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Volume 24 No. 115
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NFL Lockout Watch, Day 34: Sides Meeting For First Mediation Since March 11

NFL and NFLPA reps resume mediation today in Minneapolis for the "first time since negotiations broke down March 11" in DC, according to Bob Glauber of NEWSDAY. NFL Commissioner Roger Goodell and NFLPA Exec Dir DeMaurice Smith are "expected to be among the participants" at today's mediation, ordered by U.S. District Judge Susan Nelson. It will be the "first contact" between Goodell and Smith "since talks collapsed last month." By waiting "at least several days to decide" about the players' motion for a preliminary injunction to lift the lockout, Nelson "seemed anxious to bring the sides together in mediation, although it's still no guarantee that the labor problems will be resolved" (NEWSDAY, 4/14). In N.Y., Bart Hubbuch notes despite "all the headliners involved in the new round of mediation," sources on both sides yesterday said that they "continue to doubt the talks would produce a settlement to the antitrust lawsuit." Today's mediation "also will feature a group of retired players" led by Carl Eller that also has filed suit against the league (N.Y. POST, 4/14). NFL Network's Albert Breer reported that four owners will attend today's mediation: the Panthers' Jerry Richardson, Patriots' Robert Kraft, Chiefs' Clark Hunt and Steelers' Art Rooney II. Falcons President Rich McKay also is in attendance (, 4/14). Giants President & CEO John Mara, one of the most active owners during the first round of mediation, confirmed yesterday that he still is serving jury duty "and will not be attending" today's session (N.Y. DAILY NEWS, 4/14).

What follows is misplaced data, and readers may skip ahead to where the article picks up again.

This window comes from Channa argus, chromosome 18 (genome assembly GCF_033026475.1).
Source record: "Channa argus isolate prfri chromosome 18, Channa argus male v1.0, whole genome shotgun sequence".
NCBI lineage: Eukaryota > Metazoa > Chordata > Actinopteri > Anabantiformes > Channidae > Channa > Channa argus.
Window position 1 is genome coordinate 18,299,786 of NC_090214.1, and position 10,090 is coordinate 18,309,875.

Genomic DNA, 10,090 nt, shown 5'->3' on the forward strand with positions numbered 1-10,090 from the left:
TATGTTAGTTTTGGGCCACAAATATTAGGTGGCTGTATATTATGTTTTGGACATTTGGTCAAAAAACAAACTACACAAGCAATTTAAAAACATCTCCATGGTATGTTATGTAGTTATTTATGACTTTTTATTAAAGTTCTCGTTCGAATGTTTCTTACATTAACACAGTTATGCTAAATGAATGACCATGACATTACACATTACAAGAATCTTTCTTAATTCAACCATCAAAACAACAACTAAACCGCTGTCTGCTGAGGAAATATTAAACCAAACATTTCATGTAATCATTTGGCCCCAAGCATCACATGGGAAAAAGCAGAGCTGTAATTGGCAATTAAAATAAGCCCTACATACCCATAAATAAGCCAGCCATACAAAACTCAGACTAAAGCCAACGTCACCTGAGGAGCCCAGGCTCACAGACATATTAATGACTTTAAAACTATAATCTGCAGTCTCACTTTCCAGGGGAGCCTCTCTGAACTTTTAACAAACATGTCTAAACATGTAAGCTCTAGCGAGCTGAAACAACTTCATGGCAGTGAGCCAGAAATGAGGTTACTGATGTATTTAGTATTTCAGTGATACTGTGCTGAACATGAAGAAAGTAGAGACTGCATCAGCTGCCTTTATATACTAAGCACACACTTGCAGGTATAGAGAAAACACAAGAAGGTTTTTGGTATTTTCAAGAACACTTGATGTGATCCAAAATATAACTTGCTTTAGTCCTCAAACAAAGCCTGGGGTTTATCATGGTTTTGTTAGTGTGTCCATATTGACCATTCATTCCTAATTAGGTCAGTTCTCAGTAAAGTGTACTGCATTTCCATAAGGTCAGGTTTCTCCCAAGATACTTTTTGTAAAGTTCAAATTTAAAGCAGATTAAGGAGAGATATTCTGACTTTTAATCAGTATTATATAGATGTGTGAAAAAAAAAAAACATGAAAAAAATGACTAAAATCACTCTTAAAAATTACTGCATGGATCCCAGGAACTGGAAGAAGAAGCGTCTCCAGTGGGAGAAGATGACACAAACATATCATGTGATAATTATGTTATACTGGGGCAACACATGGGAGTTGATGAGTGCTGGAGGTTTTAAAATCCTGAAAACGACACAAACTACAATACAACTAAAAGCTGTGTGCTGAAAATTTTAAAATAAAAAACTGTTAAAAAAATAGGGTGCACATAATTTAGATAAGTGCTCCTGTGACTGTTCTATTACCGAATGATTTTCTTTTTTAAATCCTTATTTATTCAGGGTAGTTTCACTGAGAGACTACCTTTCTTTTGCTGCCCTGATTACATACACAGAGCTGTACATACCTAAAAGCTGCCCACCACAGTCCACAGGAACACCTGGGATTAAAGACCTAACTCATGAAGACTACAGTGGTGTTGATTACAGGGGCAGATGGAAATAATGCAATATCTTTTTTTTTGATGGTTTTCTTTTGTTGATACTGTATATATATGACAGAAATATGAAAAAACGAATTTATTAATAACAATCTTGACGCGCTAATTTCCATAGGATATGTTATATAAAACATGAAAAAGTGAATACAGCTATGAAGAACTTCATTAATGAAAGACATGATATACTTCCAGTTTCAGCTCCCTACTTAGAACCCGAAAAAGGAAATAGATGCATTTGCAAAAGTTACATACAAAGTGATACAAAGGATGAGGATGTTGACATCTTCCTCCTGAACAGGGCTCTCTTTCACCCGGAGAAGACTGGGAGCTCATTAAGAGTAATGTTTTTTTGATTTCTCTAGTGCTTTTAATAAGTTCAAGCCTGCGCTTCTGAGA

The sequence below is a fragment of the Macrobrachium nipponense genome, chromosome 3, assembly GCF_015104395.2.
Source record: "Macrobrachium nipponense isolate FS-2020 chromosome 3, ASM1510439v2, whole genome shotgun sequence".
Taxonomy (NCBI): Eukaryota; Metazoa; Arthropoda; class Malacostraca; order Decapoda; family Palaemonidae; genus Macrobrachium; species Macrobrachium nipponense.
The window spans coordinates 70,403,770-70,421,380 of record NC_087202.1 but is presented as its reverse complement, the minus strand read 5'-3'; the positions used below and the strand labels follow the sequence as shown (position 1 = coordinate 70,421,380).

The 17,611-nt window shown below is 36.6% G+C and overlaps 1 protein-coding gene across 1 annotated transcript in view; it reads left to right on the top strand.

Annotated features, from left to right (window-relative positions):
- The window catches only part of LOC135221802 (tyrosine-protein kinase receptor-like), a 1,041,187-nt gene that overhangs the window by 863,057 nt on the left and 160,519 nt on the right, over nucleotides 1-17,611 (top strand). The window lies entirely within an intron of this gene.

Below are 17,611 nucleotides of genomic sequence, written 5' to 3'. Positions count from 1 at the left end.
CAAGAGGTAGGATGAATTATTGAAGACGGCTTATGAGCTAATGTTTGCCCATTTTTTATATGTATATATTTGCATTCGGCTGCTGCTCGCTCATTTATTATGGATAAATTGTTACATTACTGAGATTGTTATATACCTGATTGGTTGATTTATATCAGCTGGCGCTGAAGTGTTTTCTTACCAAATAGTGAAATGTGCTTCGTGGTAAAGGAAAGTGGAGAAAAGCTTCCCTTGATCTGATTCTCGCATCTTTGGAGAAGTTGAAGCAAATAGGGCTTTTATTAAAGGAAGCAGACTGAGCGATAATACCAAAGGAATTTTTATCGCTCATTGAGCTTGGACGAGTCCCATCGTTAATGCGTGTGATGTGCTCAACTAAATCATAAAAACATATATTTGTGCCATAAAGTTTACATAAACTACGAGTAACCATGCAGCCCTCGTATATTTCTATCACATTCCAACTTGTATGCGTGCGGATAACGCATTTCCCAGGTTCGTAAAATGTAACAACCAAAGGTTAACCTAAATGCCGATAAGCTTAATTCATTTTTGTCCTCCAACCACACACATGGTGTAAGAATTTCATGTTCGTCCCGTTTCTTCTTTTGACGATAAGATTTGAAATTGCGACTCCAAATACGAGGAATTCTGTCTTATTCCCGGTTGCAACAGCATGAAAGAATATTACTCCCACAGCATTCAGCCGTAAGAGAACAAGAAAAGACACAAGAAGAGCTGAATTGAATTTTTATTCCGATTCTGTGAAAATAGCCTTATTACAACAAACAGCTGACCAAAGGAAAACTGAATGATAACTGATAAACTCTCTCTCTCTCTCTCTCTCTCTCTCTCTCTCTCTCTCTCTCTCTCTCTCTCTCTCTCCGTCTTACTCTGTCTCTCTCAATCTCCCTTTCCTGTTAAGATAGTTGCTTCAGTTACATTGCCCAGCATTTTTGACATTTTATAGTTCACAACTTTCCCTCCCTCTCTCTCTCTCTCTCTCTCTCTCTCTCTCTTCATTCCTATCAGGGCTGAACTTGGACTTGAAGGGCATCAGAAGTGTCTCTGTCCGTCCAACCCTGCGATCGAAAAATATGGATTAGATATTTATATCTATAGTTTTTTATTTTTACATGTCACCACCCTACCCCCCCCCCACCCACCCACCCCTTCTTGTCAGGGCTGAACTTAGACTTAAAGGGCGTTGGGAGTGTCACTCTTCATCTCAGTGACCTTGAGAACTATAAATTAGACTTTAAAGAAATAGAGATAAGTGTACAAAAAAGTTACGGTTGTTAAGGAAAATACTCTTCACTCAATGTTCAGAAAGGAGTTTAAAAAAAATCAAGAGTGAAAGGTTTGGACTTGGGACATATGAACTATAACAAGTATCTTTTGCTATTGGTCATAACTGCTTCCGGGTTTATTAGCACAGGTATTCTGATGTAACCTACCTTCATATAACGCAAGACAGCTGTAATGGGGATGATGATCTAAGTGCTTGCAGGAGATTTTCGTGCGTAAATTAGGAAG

PROCEED WITH CAUTION: ESPN's Adam Schefter reported the hope is that this round of mediation "has some teeth that the last round of mediation in Washington, DC, that lasted three weeks did not have." Schefter: "Both sides are hopeful that something more will come out of it. The NFL repeatedly has said they wanted to get back to talking. Well, they now have their chance. ... Both sides have to want to do a deal, and that was not like the case the last time because most people feel like the NFL was determined to lockout the players and most people feel like the NFLPA was determined to go through litigation rather than negotiation" ("NFL Live," ESPN, 4/13). However, YAHOO SPORTS' Jason Cole wrote NFL owners are "in a much more precarious situation than ever before as the clock ticks toward Nelson having to render a decision." It is "strongly believed that the NFL is going to face having an injunction placed against its lockout." Then the league "will have to hope it can get help from the Eighth Circuit Court of Appeals, first with a stay of the injunction and then with a reversal of Nelson’s decision." Another federal judge said, "Based on my understanding of the case, it would be prudent of the league to move forward aggressively in mediation." Cole noted "any attempt by the league to prolong the process and gain leverage over the players by simply not negotiating in good faith will be viewed dimly at all levels of the judicial system" (, 4/13).